• a copy of any election to cash out annual leave; and
  • record of the rate of payment for leave forgone and when payment was made.

Keeping leave records will be easier if you require employees to fill out a leave request form. Here is an example of a Leave Request Form you can use to develop your own.

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Termination records must contain:

  • whether employment was terminated by consent, notice or summarily, or any other manner; and
  • name of the person who terminated the employment of the employee.
Individual flexibility agreement

If you have an individual flexibility agreement you must keep a copy of:

  • the individual flexibility agreement
  • any notice or agreement to terminate the individual flexibility agreement.

Superannuation records must contain:

  • name and number of the fund;
  • amount of contributions made;
  • period over which contributions made;
  • date when contributions made;
  • the basis upon which the employer became liable to make the contribution;
  • a record of any employee election to fund;
  • the date of any employee election to fund.

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Many people employing for the first time find it daunting to navigate the tax requirements. There are several sources of help. The federal government has a taxation help desk that can be accessed by phone (13 28 66) or internet The government also supplies guidelines for tax payments that are available through post offices and other government agencies.

Your accountant will be able to set you right on the tax rates and compliance requirements. There are also some good software packages, usually associated with accounting programs such as MYOB and Quicken. These offer easy to use tax calculators in addition to providing the other requirements such as leave calculations and pay slips.

Larger organisations can contract payroll management services to do this work. Employers simply need to supply employee details and weekly time sheets and they do the rest.

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Payment of wages and deductions
Method and frequency of payment

Employers must pay wages at least monthly (non award employees) and by one of the following methods:

  • cash;
  • cheque, money order, postal order or similar order, payable to the employee;
  • electronic funds transfer to credit an account held by the employee;
  • a method authorised under a modern award or an enterprise agreement

Wages must be in the form of money. This means that employers and employees cannot agree to wages being paid by other means such as ‘in kind’ for goods and services.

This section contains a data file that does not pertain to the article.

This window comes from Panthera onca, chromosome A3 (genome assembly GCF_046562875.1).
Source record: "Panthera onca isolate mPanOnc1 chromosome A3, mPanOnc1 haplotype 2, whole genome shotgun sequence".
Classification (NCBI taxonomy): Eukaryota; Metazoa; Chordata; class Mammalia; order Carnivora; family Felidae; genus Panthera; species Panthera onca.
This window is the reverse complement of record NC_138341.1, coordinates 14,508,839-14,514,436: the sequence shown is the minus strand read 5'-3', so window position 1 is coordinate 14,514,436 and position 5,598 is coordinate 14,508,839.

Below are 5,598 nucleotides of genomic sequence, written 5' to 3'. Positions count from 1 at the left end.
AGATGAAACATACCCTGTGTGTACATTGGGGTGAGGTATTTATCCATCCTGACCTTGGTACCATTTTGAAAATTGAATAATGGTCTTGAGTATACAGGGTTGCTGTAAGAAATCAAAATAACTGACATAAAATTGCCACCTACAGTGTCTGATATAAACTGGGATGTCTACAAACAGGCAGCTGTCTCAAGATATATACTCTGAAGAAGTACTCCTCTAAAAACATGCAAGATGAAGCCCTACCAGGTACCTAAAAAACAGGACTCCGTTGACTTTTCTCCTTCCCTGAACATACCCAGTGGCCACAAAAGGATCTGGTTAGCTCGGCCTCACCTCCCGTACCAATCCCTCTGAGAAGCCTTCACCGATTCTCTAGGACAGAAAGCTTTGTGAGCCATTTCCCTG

The Pastoral Award 2010 and payment of wages

The Pastoral Award 2010 provides that wages must be paid weekly or fortnightly.

Deductions from wages

Employers are only allowed to deduct amounts from wages if the deduction is authorised in writing by the employee and is principally for the employee’s benefit (e.g. on farm accommodation).

The authorisation must specify the amount of the deduction and can be withdrawn in writing by the employee at any time. If the employee is under 18 years of age, their parent or guardian must authorise the deduction in writing. Here is an example Authority to Deduct you can use to develop your own.

Employers may also deduct amounts from wages if the deduction is authorised by the employee in accordance with an enterprise agreement, a modern award or an order from the Fair Work Commission.

However, deductions which are directly to the benefit of the employer and unreasonable in the circumstances cannot be made even if authorised in accordance with an enterprise agreement or a modern award (see below for what is a reasonable deduction).

In addition, deductions authorised by or under a law of the Commonwealth, a State or a Territory, or an order of a court can be made (e.g. Child Support payments). Any variation in the amount of the deduction must be authorised in writing by the employee.

Employers must also not directly or indirectly unreasonably require employees to spend any part of their wages.

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What is a reasonable deduction?

Deductions for the provision of goods or services by an employer to an employee will be reasonable if the goods or services are provided in the ordinary course of the business of the employer and are provided to the employee on the same or better terms as members of the general public. For example, provision of milk and meat.

In addition, a deduction will be reasonable if it is to recover costs directly incurred by the employer as a result of the voluntary private use of the employer’s property by an employee (whether authorised or not). For example, the cost of petrol purchased for the private use of a company vehicle by the employee.

Employers should be aware that deductions such as deductions from a termination payout for annual leave taken in advance is only allowed if the employee authorises it or if it is a term of an award or agreement. The Pastoral Award 2010 provides for such a deduction for award employees. However, award free employees would have to authorise the deduction unless this was a term of an enterprise agreement.

Unauthorised deductions can attract penalties and can be recovered by employees.